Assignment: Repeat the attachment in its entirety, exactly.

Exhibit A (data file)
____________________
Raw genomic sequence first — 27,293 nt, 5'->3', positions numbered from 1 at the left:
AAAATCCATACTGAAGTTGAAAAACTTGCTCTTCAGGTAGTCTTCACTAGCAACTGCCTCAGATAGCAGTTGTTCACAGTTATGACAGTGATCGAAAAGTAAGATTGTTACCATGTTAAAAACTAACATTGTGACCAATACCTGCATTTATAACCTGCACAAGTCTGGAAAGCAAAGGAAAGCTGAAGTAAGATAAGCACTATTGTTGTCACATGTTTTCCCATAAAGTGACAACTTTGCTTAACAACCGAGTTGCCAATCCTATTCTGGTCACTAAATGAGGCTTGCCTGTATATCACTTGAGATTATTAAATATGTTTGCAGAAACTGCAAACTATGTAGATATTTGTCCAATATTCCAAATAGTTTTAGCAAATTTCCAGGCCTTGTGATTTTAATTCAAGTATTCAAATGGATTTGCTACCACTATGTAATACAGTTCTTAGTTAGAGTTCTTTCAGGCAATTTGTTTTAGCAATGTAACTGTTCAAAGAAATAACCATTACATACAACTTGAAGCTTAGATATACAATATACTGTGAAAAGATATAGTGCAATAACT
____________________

Raw genomic sequence first — 27,293 nt, 5'->3', positions numbered from 1 at the left:
AAAATCCATACTGAAGTTGAAAAACTTGCTCTTCAGGTAGTCTTCACTAGCAACTGCCTCAGATAGCAGTTGTTCACAGTTATGACAGTGATCGAAAAGTAAGATTGTTACCATGTTAAAAACTAACATTGTGACCAATACCTGCATTTATAACCTGCACAAGTCTGGAAAGCAAAGGAAAGCTGAAGTAAGATAAGCACTATTGTTGTCACATGTTTTCCCATAAAGTGACAACTTTGCTTAACAACCGAGTTGCCAATCCTATTCTGGTCACTAAATGAGGCTTGCCTGTATATCACTTGAGATTATTAAATATGTTTGCAGAAACTGCAAACTATGTAGATATTTGTCCAATATTCCAAATAGTTTTAGCAAATTTCCAGGCCTTGTGATTTTAATTCAAGTATTCAAATGGATTTGCTACCACTATGTAATACAGTTCTTAGTTAGAGTTCTTTCAGGCAATTTGTTTTAGCAATGTAACTGTTCAAAGAAATAACCATTACATACAACTTGAAGCTTAGATATACAATATACTGTGAAAAGATATAGTGCAATAACT